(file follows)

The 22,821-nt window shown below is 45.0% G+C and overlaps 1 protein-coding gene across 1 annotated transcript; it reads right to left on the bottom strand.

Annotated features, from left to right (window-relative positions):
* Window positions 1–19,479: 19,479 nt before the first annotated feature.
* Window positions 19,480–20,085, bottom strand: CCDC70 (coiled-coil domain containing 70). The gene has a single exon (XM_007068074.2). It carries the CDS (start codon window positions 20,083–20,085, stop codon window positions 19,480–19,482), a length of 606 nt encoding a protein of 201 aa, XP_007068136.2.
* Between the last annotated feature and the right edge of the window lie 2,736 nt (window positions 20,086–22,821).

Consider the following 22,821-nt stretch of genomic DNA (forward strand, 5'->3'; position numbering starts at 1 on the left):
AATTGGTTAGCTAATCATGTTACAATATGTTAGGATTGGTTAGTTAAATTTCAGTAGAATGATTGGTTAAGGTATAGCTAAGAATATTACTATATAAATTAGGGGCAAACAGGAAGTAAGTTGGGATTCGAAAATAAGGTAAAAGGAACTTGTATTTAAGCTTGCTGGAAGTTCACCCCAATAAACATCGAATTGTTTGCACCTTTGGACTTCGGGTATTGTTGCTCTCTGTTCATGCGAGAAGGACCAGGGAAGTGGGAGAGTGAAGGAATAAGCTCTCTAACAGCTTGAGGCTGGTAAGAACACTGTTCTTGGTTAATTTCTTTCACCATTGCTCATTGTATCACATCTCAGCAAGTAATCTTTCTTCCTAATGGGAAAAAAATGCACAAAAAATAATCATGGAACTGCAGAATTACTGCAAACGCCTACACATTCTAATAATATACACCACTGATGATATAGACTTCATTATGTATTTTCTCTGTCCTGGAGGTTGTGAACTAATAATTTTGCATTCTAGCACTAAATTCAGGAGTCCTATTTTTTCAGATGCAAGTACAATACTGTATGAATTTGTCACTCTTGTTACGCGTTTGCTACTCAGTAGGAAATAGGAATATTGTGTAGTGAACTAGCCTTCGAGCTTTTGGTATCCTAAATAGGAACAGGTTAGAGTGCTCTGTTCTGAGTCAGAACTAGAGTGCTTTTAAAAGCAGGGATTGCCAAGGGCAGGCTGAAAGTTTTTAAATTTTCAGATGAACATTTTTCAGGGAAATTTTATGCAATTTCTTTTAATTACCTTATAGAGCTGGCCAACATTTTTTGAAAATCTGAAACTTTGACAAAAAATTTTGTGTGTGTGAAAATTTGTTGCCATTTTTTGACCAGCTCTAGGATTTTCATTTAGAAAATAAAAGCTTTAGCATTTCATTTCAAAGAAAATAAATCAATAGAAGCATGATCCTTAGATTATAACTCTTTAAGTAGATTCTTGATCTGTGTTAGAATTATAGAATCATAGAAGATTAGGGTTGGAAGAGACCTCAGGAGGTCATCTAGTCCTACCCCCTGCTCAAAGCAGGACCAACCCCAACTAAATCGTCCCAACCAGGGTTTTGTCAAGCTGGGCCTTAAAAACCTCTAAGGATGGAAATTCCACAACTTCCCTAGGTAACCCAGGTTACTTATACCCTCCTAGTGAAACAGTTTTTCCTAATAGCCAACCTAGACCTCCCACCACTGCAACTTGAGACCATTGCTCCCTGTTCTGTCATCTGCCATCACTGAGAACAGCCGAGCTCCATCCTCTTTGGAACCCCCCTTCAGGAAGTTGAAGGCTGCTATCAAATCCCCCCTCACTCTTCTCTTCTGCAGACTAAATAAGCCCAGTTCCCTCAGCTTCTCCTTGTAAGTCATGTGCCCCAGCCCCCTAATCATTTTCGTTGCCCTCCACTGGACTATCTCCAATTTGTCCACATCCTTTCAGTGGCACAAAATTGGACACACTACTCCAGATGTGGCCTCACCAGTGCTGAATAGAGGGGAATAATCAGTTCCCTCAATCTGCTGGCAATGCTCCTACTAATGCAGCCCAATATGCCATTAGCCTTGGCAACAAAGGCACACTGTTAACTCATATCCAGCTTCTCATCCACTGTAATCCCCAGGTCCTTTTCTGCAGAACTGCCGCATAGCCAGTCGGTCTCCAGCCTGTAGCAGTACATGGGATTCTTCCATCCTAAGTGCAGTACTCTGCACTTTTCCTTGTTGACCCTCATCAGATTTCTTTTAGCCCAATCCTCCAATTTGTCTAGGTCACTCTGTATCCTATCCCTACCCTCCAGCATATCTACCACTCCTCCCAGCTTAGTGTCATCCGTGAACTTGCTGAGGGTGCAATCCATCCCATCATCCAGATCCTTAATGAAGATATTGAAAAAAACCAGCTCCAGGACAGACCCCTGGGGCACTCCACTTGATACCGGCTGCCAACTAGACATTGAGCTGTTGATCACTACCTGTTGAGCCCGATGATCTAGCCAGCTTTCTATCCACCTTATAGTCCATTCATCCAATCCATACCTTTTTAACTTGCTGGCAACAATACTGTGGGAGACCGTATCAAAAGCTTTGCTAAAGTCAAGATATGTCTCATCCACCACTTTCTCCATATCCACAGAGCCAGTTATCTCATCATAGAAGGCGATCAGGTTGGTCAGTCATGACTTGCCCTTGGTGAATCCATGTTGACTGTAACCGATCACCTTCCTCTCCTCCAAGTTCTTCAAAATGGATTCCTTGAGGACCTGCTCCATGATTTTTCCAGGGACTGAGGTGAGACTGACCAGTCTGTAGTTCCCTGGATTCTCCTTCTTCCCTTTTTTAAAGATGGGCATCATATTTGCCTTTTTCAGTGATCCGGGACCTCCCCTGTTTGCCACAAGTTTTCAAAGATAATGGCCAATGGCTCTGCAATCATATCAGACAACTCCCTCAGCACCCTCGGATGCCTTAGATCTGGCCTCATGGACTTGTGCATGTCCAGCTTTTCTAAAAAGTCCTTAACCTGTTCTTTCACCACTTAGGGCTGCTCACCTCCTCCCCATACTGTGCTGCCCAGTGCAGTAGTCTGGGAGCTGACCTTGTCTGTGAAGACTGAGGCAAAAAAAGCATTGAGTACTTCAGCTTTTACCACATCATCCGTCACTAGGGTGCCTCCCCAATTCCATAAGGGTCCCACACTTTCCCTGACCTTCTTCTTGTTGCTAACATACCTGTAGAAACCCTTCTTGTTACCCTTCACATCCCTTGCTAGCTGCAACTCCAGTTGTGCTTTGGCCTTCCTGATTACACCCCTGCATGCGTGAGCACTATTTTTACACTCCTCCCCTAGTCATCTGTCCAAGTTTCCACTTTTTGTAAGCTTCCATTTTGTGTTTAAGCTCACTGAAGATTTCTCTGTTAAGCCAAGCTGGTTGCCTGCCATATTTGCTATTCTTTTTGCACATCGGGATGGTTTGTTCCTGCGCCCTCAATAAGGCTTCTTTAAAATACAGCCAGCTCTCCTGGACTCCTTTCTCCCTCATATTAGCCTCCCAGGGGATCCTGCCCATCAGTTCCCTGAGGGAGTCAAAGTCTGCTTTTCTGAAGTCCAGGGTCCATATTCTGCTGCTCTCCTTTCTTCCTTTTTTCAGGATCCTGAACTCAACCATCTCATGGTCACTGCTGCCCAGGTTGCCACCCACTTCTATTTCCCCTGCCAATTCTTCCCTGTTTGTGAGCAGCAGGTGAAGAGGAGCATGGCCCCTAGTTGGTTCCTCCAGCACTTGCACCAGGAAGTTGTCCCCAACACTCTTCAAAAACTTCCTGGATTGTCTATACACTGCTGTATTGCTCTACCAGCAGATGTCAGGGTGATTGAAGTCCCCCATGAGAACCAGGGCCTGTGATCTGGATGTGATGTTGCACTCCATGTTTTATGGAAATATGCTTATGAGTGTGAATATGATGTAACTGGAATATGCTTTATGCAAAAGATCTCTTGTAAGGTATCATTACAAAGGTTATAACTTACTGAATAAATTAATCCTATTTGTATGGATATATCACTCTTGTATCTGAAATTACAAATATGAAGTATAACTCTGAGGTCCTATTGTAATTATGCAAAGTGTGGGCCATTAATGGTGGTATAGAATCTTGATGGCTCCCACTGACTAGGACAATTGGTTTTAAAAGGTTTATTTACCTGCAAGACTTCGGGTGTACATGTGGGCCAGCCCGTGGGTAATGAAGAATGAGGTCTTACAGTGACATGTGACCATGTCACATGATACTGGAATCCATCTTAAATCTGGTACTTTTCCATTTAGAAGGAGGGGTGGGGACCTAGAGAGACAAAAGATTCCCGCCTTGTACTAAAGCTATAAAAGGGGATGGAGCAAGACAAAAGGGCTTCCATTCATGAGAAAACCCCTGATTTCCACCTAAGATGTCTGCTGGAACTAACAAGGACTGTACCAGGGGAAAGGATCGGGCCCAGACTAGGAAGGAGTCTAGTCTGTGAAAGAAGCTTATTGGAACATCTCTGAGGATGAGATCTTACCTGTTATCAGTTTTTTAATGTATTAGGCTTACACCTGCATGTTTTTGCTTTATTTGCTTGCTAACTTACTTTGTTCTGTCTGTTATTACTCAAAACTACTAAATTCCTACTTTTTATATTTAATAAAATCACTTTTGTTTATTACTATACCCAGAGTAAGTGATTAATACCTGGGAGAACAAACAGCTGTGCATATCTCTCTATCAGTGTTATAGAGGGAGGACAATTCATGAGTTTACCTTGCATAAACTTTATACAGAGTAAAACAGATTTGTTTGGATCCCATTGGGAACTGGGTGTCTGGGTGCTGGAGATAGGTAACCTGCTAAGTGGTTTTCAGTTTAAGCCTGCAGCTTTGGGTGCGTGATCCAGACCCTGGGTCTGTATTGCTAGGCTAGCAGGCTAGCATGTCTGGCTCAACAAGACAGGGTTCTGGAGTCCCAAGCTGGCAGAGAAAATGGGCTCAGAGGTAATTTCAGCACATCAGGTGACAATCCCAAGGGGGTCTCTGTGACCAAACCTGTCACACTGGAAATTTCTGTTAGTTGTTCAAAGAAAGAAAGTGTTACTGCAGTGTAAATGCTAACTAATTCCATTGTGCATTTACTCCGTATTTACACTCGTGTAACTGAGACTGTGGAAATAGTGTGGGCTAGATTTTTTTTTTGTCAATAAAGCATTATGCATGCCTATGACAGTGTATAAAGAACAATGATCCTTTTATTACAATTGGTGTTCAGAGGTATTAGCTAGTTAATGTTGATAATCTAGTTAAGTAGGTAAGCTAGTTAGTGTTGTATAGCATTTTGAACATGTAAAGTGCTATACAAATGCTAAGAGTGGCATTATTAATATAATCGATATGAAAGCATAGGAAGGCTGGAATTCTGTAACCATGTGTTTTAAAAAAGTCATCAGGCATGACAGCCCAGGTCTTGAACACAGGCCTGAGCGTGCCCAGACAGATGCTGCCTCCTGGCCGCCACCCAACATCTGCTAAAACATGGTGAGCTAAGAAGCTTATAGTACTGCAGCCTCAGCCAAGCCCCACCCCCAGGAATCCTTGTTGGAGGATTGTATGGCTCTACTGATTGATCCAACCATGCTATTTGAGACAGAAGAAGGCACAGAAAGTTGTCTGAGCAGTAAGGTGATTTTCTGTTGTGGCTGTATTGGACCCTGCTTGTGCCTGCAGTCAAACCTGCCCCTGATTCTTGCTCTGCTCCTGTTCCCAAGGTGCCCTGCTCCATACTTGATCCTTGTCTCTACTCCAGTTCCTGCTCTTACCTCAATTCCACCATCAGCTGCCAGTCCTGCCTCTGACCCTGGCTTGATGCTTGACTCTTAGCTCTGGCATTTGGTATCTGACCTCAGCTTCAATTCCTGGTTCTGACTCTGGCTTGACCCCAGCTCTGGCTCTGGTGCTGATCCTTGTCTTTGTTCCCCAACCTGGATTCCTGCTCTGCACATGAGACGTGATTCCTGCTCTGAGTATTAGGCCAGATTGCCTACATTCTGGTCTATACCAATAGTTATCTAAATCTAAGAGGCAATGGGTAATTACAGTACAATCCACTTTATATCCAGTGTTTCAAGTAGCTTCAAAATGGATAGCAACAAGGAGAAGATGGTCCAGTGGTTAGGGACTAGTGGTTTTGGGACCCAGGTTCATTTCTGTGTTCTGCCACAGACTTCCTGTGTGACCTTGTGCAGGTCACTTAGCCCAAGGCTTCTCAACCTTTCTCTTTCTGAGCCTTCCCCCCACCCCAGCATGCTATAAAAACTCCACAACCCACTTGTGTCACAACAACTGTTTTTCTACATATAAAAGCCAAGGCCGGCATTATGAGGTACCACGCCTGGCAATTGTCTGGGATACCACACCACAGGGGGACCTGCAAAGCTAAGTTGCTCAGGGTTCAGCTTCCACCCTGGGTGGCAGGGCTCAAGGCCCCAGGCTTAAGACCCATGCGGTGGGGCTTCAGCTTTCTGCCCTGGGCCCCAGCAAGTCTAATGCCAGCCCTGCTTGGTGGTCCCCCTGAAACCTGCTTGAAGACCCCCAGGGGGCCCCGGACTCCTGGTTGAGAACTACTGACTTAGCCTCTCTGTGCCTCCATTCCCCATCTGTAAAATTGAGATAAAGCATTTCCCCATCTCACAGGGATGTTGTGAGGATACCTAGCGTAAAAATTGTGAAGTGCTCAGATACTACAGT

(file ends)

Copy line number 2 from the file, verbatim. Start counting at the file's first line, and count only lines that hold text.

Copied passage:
Annotated features, from left to right (window-relative positions):